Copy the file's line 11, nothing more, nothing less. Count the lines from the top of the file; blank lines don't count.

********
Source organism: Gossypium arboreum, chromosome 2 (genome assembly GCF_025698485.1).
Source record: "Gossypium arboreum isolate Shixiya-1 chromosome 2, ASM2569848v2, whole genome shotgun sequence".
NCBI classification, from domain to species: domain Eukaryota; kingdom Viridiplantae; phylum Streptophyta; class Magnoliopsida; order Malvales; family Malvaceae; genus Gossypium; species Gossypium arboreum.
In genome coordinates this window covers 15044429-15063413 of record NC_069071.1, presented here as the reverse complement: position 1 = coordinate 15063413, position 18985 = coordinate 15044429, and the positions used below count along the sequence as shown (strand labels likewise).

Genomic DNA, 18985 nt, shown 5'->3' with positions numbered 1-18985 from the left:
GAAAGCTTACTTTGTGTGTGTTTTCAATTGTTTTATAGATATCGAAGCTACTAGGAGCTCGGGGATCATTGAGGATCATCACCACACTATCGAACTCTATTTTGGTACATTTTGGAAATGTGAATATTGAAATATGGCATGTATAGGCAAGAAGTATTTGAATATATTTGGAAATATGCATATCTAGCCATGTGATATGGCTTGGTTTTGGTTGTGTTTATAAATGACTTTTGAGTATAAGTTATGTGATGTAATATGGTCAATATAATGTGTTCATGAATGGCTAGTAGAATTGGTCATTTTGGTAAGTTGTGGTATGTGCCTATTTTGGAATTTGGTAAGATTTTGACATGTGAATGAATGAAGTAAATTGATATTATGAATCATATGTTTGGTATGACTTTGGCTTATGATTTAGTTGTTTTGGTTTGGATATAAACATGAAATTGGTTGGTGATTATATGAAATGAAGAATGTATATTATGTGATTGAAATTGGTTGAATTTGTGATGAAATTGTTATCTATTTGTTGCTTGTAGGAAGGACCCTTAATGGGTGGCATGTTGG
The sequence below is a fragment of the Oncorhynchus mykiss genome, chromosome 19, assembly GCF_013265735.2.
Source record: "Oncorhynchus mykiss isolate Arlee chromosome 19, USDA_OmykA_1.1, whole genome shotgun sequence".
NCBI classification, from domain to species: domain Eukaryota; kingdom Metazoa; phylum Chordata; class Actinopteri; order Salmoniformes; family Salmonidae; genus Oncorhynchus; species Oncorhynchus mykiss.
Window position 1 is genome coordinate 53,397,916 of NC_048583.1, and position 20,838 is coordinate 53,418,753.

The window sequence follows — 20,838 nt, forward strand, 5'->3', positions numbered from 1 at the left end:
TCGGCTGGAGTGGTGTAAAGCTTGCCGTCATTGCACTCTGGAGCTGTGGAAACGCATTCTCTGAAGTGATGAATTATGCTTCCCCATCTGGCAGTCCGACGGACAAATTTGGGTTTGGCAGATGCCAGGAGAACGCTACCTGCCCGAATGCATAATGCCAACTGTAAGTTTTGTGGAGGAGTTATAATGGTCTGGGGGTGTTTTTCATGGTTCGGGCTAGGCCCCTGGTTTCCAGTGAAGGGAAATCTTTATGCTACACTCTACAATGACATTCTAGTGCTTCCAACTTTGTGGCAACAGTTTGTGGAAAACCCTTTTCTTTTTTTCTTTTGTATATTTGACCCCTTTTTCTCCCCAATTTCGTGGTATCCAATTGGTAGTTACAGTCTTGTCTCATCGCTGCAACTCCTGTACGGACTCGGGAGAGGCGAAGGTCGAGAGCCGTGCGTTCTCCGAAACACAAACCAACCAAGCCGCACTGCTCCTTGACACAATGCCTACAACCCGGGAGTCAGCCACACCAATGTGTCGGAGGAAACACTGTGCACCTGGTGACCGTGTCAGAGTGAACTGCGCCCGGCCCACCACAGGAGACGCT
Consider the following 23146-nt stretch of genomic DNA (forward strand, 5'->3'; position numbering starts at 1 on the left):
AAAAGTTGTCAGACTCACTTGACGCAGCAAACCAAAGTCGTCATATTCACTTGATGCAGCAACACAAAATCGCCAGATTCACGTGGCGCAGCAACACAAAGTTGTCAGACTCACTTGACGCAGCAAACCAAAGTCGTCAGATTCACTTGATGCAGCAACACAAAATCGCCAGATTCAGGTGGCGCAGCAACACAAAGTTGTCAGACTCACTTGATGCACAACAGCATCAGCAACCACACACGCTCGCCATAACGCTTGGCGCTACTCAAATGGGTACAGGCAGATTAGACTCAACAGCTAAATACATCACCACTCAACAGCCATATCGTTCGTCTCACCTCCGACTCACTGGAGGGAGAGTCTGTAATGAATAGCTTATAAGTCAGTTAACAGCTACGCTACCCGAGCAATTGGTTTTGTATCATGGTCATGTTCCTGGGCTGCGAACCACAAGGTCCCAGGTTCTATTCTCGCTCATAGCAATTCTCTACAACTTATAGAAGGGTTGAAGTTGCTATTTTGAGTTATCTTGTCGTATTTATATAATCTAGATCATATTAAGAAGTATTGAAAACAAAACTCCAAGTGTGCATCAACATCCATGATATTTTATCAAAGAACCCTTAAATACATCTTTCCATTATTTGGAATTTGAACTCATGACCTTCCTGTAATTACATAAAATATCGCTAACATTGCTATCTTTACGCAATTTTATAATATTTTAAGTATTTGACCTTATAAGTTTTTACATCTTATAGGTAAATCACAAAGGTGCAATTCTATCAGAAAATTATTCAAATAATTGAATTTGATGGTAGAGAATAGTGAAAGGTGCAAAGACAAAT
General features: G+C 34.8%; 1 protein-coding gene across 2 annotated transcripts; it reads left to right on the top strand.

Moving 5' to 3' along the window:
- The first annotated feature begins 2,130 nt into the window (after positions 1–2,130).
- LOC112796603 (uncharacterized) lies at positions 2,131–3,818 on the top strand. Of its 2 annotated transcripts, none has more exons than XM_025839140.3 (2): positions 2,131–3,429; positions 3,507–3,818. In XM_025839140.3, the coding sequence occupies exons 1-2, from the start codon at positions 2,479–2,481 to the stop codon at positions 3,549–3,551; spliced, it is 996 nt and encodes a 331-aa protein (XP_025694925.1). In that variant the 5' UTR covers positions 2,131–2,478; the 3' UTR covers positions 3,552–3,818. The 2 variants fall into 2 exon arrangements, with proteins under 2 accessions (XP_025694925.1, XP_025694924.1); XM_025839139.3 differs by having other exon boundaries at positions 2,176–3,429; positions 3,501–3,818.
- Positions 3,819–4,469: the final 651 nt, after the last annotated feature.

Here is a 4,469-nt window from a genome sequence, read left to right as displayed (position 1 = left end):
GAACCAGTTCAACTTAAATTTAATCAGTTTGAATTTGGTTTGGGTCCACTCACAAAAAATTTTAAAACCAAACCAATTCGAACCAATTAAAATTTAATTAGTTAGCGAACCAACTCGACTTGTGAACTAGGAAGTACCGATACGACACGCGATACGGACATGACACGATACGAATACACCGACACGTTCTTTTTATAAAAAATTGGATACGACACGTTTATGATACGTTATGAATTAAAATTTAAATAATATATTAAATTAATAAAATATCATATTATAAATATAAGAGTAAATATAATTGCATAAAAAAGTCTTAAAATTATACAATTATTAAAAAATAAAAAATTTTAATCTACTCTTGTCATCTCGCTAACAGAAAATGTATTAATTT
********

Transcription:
The window sequence follows — 20,838 nt, forward strand, 5'->3', positions numbered from 1 at the left end: